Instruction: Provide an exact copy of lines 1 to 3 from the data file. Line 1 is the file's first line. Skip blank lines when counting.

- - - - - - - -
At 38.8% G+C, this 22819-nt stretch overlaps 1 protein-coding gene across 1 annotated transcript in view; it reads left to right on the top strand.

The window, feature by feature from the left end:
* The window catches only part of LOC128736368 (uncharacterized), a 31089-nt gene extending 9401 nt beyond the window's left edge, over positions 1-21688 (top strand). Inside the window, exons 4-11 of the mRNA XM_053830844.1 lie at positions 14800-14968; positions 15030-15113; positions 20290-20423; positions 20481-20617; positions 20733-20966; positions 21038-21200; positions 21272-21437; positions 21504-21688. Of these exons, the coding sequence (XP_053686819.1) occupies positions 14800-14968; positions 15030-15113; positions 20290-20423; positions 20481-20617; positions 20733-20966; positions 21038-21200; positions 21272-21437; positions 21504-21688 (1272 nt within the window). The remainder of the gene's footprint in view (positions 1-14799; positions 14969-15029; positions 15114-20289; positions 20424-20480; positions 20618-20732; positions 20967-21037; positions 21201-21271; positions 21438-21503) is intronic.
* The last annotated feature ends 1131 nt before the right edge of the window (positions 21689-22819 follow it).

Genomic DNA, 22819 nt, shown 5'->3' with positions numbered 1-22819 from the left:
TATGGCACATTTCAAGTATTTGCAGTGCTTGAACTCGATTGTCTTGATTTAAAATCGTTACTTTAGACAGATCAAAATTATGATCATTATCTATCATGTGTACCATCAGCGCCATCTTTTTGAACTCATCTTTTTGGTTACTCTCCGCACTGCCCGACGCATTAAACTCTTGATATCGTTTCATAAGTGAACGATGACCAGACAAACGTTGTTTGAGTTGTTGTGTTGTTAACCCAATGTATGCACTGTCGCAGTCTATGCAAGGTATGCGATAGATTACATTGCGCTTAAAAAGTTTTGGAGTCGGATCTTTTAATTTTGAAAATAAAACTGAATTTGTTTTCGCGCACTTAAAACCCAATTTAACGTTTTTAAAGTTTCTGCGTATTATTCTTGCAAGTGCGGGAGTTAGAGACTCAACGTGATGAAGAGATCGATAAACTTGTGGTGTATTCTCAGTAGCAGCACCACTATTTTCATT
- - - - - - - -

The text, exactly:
At 38.8% G+C, this 22819-nt stretch overlaps 1 protein-coding gene across 1 annotated transcript in view; it reads left to right on the top strand.

The window, feature by feature from the left end:
* The window catches only part of LOC128736368 (uncharacterized), a 31089-nt gene extending 9401 nt beyond the window's left edge, over positions 1-21688 (top strand). Inside the window, exons 4-11 of the mRNA XM_053830844.1 lie at positions 14800-14968; positions 15030-15113; positions 20290-20423; positions 20481-20617; positions 20733-20966; positions 21038-21200; positions 21272-21437; positions 21504-21688. Of these exons, the coding sequence (XP_053686819.1) occupies positions 14800-14968; positions 15030-15113; positions 20290-20423; positions 20481-20617; positions 20733-20966; positions 21038-21200; positions 21272-21437; positions 21504-21688 (1272 nt within the window). The remainder of the gene's footprint in view (positions 1-14799; positions 14969-15029; positions 15114-20289; positions 20424-20480; positions 20618-20732; positions 20967-21037; positions 21201-21271; positions 21438-21503) is intronic.